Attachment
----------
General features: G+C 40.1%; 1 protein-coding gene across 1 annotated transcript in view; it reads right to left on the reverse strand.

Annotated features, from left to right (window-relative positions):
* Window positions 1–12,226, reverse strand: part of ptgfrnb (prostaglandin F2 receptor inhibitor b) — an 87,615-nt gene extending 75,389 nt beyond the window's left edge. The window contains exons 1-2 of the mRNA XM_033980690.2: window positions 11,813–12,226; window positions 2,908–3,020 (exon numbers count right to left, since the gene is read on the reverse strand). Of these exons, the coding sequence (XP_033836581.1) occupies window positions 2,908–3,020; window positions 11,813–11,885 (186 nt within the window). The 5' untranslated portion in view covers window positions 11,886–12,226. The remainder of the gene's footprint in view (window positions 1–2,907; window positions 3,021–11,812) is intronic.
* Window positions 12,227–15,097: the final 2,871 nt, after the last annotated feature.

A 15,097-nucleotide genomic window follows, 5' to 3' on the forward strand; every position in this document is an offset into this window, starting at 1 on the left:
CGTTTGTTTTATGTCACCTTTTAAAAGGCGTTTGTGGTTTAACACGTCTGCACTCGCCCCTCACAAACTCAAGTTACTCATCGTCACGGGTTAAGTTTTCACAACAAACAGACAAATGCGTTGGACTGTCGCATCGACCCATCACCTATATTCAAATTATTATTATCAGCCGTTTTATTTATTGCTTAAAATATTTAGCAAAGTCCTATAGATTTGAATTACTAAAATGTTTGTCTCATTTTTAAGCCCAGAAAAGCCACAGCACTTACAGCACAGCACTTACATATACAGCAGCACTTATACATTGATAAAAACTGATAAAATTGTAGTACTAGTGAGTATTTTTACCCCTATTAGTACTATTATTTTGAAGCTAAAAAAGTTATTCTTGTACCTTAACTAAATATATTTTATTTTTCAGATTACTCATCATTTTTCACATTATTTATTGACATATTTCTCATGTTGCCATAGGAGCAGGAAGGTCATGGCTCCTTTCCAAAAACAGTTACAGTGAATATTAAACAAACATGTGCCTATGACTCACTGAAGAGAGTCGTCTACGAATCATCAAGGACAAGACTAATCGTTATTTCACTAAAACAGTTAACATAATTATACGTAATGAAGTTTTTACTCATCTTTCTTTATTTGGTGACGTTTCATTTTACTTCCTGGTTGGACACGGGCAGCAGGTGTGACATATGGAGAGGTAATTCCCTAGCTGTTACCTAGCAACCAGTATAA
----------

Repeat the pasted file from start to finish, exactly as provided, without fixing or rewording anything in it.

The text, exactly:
General features: G+C 40.1%; 1 protein-coding gene across 1 annotated transcript in view; it reads right to left on the reverse strand.

Annotated features, from left to right (window-relative positions):
* Window positions 1–12,226, reverse strand: part of ptgfrnb (prostaglandin F2 receptor inhibitor b) — an 87,615-nt gene extending 75,389 nt beyond the window's left edge. The window contains exons 1-2 of the mRNA XM_033980690.2: window positions 11,813–12,226; window positions 2,908–3,020 (exon numbers count right to left, since the gene is read on the reverse strand). Of these exons, the coding sequence (XP_033836581.1) occupies window positions 2,908–3,020; window positions 11,813–11,885 (186 nt within the window). The 5' untranslated portion in view covers window positions 11,886–12,226. The remainder of the gene's footprint in view (window positions 1–2,907; window positions 3,021–11,812) is intronic.
* Window positions 12,227–15,097: the final 2,871 nt, after the last annotated feature.

A 15,097-nucleotide genomic window follows, 5' to 3' on the forward strand; every position in this document is an offset into this window, starting at 1 on the left:
CGTTTGTTTTATGTCACCTTTTAAAAGGCGTTTGTGGTTTAACACGTCTGCACTCGCCCCTCACAAACTCAAGTTACTCATCGTCACGGGTTAAGTTTTCACAACAAACAGACAAATGCGTTGGACTGTCGCATCGACCCATCACCTATATTCAAATTATTATTATCAGCCGTTTTATTTATTGCTTAAAATATTTAGCAAAGTCCTATAGATTTGAATTACTAAAATGTTTGTCTCATTTTTAAGCCCAGAAAAGCCACAGCACTTACAGCACAGCACTTACATATACAGCAGCACTTATACATTGATAAAAACTGATAAAATTGTAGTACTAGTGAGTATTTTTACCCCTATTAGTACTATTATTTTGAAGCTAAAAAAGTTATTCTTGTACCTTAACTAAATATATTTTATTTTTCAGATTACTCATCATTTTTCACATTATTTATTGACATATTTCTCATGTTGCCATAGGAGCAGGAAGGTCATGGCTCCTTTCCAAAAACAGTTACAGTGAATATTAAACAAACATGTGCCTATGACTCACTGAAGAGAGTCGTCTACGAATCATCAAGGACAAGACTAATCGTTATTTCACTAAAACAGTTAACATAATTATACGTAATGAAGTTTTTACTCATCTTTCTTTATTTGGTGACGTTTCATTTTACTTCCTGGTTGGACACGGGCAGCAGGTGTGACATATGGAGAGGTAATTCCCTAGCTGTTACCTAGCAACCAGTATAA